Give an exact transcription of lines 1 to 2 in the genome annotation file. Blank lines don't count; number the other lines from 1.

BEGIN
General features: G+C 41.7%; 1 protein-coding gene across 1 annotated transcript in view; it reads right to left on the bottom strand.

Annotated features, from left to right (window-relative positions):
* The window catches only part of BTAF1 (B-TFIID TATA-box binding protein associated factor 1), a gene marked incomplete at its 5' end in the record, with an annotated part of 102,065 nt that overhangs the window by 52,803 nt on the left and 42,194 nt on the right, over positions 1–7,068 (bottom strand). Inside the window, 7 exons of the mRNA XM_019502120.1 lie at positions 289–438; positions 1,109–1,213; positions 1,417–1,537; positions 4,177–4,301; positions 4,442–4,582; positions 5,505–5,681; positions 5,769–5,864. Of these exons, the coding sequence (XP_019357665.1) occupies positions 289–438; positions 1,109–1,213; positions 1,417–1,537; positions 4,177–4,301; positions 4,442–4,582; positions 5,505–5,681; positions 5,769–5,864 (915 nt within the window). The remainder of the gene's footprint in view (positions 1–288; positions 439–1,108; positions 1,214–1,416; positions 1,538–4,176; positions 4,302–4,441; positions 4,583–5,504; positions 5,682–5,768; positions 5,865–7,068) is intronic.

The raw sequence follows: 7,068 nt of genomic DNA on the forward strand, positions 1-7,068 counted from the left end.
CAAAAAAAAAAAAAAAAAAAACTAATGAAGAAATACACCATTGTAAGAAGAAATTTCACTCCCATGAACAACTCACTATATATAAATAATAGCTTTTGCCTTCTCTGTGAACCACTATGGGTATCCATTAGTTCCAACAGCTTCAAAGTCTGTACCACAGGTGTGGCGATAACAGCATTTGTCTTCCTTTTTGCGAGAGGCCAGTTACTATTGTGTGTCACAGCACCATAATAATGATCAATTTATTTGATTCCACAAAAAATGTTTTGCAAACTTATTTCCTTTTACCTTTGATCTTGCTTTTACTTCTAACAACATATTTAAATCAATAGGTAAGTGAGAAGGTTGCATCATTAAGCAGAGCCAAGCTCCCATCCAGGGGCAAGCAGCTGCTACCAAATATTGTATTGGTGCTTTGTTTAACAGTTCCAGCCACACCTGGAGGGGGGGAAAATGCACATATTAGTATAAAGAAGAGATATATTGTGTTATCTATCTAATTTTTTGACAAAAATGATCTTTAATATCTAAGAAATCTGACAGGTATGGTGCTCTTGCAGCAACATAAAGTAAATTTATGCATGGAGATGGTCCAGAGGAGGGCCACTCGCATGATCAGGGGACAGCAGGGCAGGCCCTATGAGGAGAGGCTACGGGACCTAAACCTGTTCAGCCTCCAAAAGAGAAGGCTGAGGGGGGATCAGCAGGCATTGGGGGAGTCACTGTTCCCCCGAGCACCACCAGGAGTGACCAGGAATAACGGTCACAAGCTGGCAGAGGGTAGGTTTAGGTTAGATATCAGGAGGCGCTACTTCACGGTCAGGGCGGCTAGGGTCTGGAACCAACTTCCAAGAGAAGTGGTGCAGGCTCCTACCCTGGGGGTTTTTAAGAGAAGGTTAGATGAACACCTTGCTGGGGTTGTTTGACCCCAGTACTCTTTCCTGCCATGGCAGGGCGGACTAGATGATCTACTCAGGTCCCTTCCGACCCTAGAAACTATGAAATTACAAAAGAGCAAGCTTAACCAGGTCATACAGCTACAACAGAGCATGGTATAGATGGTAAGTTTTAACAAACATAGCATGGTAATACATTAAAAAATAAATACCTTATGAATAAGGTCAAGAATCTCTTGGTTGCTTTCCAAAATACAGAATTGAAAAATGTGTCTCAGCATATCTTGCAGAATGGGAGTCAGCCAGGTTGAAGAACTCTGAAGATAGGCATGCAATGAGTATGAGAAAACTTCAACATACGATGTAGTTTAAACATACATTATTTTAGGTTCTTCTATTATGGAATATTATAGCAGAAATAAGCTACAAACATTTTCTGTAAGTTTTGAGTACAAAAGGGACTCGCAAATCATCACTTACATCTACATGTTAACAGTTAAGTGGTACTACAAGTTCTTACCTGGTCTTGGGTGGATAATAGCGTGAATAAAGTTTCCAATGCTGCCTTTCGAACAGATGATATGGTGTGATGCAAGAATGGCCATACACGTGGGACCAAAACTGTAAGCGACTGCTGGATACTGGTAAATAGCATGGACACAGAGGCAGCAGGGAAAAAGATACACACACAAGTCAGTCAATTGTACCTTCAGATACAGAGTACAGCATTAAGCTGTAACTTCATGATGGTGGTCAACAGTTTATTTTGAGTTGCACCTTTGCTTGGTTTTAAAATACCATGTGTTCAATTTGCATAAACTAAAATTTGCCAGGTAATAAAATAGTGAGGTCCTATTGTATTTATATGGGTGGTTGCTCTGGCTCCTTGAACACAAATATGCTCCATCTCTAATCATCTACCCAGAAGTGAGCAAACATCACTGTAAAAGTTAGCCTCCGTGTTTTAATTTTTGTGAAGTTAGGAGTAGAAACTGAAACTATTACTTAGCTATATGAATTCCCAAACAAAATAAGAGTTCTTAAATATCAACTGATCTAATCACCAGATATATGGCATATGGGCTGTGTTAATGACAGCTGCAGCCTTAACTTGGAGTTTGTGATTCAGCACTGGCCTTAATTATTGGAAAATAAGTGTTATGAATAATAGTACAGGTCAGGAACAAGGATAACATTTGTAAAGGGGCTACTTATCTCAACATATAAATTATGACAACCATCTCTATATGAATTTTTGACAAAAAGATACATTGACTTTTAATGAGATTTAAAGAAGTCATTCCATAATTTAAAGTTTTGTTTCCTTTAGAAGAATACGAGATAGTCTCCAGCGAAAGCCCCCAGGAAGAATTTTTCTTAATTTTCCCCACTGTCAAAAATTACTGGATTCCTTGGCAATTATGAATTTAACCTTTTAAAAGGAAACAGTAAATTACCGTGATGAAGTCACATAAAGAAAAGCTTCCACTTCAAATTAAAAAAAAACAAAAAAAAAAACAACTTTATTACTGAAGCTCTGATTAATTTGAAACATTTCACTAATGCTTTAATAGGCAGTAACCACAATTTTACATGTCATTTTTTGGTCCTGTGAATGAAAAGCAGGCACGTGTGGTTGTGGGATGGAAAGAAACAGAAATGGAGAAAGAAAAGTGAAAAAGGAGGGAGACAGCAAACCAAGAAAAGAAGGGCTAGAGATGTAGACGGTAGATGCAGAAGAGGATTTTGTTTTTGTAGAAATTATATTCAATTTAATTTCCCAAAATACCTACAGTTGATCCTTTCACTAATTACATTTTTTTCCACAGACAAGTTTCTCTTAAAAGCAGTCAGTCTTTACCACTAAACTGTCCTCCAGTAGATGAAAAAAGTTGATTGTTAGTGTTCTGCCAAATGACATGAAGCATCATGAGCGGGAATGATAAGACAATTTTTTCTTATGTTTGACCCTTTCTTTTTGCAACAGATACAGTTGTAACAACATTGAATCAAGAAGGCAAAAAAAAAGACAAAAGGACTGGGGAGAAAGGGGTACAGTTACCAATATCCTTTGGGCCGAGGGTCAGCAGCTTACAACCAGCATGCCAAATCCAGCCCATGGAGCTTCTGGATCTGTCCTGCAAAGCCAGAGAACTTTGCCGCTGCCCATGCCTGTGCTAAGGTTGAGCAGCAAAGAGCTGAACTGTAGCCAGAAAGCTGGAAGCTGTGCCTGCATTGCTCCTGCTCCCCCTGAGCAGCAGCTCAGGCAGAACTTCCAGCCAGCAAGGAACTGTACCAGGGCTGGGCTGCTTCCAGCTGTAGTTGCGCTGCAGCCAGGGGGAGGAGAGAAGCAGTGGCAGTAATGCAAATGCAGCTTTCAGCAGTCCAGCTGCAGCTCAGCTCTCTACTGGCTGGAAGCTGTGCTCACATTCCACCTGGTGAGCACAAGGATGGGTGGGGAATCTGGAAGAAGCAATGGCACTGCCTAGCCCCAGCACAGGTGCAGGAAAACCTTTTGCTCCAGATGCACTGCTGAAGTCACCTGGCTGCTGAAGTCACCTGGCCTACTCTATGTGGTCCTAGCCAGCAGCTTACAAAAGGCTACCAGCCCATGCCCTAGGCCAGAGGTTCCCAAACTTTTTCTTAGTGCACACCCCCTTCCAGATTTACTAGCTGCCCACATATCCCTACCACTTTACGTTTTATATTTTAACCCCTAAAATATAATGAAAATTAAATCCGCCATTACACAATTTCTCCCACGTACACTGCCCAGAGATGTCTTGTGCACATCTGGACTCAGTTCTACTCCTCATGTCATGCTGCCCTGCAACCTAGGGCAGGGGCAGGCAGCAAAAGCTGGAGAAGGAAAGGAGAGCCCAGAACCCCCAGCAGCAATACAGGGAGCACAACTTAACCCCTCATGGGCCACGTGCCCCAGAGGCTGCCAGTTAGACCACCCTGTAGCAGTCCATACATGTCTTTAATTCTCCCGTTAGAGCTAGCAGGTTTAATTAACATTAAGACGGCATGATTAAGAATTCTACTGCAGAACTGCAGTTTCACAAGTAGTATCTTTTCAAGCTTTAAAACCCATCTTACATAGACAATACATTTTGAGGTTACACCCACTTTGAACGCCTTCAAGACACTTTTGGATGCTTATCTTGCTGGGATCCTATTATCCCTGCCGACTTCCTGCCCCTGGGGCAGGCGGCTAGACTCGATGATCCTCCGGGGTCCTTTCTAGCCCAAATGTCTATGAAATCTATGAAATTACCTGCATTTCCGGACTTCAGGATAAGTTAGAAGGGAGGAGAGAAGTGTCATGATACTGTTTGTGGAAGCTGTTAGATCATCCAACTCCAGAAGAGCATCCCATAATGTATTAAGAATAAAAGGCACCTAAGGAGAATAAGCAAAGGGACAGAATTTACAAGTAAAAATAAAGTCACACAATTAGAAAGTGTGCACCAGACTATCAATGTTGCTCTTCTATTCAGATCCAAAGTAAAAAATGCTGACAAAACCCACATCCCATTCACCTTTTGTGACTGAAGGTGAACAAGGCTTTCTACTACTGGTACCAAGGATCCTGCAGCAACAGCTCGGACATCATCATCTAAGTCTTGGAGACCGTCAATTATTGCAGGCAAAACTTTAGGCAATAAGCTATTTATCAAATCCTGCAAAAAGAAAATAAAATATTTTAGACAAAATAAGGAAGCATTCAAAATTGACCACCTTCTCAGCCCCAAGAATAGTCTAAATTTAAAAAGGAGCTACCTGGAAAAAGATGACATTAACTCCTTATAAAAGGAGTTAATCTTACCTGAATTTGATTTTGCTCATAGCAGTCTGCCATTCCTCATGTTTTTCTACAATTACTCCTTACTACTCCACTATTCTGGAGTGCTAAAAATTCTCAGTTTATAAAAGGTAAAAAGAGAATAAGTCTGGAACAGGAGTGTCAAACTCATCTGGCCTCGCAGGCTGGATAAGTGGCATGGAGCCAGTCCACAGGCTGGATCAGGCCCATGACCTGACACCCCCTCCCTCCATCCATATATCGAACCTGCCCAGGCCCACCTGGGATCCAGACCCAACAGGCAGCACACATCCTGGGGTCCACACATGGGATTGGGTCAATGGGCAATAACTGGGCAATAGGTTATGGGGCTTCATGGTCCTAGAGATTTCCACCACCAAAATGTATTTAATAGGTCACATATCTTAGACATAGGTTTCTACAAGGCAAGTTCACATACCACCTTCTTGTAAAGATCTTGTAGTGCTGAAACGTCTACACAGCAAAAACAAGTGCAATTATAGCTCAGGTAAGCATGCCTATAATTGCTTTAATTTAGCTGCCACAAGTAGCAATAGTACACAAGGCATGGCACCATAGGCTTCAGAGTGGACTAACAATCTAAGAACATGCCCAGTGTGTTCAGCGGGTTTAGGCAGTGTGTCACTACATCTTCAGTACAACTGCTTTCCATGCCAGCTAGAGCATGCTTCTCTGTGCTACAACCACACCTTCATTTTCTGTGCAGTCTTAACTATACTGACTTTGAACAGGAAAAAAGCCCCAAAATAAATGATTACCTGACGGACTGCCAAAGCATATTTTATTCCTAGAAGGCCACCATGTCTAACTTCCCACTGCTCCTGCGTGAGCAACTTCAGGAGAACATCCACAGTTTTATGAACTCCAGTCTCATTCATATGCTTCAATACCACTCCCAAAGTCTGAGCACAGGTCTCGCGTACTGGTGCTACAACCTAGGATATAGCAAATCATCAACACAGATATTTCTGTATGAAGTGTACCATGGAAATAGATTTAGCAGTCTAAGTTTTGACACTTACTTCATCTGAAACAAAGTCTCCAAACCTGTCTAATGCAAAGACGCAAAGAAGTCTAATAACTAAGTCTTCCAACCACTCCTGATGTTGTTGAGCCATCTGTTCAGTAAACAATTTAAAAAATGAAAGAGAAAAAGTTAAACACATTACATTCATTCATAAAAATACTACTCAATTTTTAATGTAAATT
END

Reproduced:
General features: G+C 41.7%; 1 protein-coding gene across 1 annotated transcript in view; it reads right to left on the bottom strand.

Annotated features, from left to right (window-relative positions):